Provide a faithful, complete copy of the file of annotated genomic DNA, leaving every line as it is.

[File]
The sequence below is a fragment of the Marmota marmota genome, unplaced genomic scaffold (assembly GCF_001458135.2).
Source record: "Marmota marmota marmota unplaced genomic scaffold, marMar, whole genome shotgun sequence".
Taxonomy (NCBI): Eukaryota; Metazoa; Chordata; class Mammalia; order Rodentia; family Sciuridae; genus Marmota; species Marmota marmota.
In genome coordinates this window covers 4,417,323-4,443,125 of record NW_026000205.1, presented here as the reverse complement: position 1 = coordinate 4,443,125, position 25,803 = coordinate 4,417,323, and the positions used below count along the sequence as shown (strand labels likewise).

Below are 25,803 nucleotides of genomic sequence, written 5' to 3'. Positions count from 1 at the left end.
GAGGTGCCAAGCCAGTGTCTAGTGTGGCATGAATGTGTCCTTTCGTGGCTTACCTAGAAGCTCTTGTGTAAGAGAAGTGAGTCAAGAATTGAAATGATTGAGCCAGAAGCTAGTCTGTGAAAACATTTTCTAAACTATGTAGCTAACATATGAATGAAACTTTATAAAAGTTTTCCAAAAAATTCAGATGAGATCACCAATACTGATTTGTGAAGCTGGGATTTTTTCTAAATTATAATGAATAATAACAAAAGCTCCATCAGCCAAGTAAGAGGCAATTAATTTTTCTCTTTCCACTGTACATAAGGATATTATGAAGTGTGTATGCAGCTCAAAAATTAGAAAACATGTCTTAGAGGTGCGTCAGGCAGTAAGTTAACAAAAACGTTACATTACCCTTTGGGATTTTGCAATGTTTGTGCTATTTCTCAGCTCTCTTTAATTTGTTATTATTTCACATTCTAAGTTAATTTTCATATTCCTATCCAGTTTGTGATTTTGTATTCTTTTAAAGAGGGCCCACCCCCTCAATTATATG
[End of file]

The sequence below is a fragment of the Marmota marmota genome, unplaced genomic scaffold (assembly GCF_001458135.2).
Source record: "Marmota marmota marmota unplaced genomic scaffold, marMar, whole genome shotgun sequence".
Taxonomy (NCBI): Eukaryota; Metazoa; Chordata; class Mammalia; order Rodentia; family Sciuridae; genus Marmota; species Marmota marmota.
In genome coordinates this window covers 4,417,323-4,443,125 of record NW_026000205.1, presented here as the reverse complement: position 1 = coordinate 4,443,125, position 25,803 = coordinate 4,417,323, and the positions used below count along the sequence as shown (strand labels likewise).

Below are 25,803 nucleotides of genomic sequence, written 5' to 3'. Positions count from 1 at the left end.
GAGGTGCCAAGCCAGTGTCTAGTGTGGCATGAATGTGTCCTTTCGTGGCTTACCTAGAAGCTCTTGTGTAAGAGAAGTGAGTCAAGAATTGAAATGATTGAGCCAGAAGCTAGTCTGTGAAAACATTTTCTAAACTATGTAGCTAACATATGAATGAAACTTTATAAAAGTTTTCCAAAAAATTCAGATGAGATCACCAATACTGATTTGTGAAGCTGGGATTTTTTCTAAATTATAATGAATAATAACAAAAGCTCCATCAGCCAAGTAAGAGGCAATTAATTTTTCTCTTTCCACTGTACATAAGGATATTATGAAGTGTGTATGCAGCTCAAAAATTAGAAAACATGTCTTAGAGGTGCGTCAGGCAGTAAGTTAACAAAAACGTTACATTACCCTTTGGGATTTTGCAATGTTTGTGCTATTTCTCAGCTCTCTTTAATTTGTTATTATTTCACATTCTAAGTTAATTTTCATATTCCTATCCAGTTTGTGATTTTGTATTCTTTTAAAGAGGGCCCACCCCCTCAATTATATG